In emergency medicine billing, evaluation and management (E&M) services are the primary source of revenue. Proper code selection from one level to the next can mean the difference of tens to hundreds of dollars in revenue for each visit depending on the payer. As a result, E&Ms also are a target for audits. Back in 2012, the Office of Inspector General even highlighted emergency medicine E&Ms as a potential source of fraud and abuse in the Medicare program.
One way to ensure proper compliance is to monitor the bell curve of your E&M utilization. Reports released each year by the Centers for Medicare and Medicaid Services (CMS) allow providers to compare their own E&M utilization percentages with national averages in the Medicare program. The most recent figures released are for 2014. See the graph below. (CPT copyright 2014 American Medical Association. All rights reserved. CPT is a registered trademark of the American Medical Association.)
However, simply mirroring the Medicare national averages is not necessarily the best way to accurately code E&M services or stay compliant, especially if upcoding or downcoding would be needed to do so.
In a recent Physicians Practice article, “Upcoding vs. Downcoding: Know the Difference,” G. John Verhovshek, MA, CPC, managing editor for AAPC’s publications, argues for treating E&M coding as the complex process it is.
“Not every provider whose billing patterns fall outside the average is engaged in undercoding or overcoding,” he writes. “A number of factors — including the provider’s subspecialties, practice demographics, patient acuity statistics, administrative adjustments and denied claims analysis, and even local public health data — may legitimately affect the provider’s distribution of E&M service levels. For instance, a provider may see a high percentage of patients with chronic health problems, which may skew his billing averages.”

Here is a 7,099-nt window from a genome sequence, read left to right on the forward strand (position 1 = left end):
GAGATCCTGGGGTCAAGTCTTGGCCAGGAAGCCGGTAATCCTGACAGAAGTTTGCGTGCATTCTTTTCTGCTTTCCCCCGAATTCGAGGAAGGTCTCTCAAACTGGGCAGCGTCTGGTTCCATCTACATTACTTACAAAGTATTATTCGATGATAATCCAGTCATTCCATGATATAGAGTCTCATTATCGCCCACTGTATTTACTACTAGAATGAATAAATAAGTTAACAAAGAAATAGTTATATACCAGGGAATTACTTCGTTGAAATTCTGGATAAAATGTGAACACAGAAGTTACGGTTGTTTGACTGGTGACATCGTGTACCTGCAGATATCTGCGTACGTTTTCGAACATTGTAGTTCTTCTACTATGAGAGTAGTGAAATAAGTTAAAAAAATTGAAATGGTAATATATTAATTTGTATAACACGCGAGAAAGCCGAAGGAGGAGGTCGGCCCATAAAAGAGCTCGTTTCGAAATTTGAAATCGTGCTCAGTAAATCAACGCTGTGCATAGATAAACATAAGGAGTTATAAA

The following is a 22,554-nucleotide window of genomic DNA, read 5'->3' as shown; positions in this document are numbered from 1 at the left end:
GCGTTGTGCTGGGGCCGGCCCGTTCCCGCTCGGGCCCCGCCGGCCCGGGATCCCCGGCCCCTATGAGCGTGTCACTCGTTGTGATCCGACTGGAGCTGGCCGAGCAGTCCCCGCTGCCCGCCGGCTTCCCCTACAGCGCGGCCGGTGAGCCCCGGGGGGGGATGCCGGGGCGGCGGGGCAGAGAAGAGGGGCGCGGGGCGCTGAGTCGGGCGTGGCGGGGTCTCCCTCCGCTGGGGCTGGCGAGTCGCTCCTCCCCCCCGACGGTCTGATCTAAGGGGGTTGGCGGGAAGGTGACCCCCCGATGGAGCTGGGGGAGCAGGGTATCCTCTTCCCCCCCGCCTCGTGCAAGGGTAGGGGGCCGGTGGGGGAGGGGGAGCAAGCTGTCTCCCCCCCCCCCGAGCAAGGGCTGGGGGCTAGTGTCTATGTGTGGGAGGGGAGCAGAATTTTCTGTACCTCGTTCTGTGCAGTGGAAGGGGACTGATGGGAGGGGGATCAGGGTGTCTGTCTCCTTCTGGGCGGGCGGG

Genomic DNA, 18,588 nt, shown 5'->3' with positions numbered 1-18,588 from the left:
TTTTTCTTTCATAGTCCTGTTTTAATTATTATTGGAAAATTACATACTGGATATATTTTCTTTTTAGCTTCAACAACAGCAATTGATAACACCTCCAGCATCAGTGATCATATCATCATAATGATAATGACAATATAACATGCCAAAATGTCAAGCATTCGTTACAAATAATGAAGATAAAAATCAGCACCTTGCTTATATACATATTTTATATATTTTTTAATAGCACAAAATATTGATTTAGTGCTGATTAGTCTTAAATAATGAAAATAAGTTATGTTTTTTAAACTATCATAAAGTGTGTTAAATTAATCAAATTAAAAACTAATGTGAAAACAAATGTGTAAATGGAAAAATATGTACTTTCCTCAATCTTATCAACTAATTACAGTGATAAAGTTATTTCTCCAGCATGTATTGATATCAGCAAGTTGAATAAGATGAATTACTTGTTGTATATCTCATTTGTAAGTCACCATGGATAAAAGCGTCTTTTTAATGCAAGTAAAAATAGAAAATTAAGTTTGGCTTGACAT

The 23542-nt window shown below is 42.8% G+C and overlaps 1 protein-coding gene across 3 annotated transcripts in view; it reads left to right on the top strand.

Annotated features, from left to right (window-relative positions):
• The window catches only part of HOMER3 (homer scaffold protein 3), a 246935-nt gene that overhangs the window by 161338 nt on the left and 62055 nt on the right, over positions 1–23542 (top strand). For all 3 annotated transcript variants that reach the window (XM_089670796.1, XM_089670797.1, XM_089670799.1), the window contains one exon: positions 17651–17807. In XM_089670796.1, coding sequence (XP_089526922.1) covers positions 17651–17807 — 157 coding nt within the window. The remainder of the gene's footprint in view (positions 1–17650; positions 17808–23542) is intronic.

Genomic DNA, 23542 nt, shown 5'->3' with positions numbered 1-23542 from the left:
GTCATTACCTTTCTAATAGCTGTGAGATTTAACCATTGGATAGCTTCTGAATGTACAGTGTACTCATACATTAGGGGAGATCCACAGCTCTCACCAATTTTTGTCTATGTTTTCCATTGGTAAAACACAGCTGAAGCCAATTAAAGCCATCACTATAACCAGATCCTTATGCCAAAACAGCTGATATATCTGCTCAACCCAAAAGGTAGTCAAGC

Instead, use the Medicare national averages as a place to start when conducting internal coding audits, particularly for providers or locations that are outliers. Also, use the averages to help support clinical documentation training for clinicians. Are your averages consistently outside of the national averages? Use regular audits to ensure your documentation supports the codes you are billing. If they don’t, use the opportunity to educate providers and coders in proper coding practices.
“The goal of these internal audits is to ensure that documentation guidelines are met and that services, procedures, and diagnoses are supported at the level they are billed,” Verhovshek says.
Over the years, the E&M national average bell curve has started leaning more to the right with a greater percentage of codes in the level 5 and critical care categories (as you can see above). Regardless of which way your curve is leaning (if at all), be sure you have the documentation to back it up.
For more information, review the CMS Evaluation and Management codes by speciality on the CMS website, and read the Physicians Practice article, “Upcoding vs. Downcoding: Know the Difference.”
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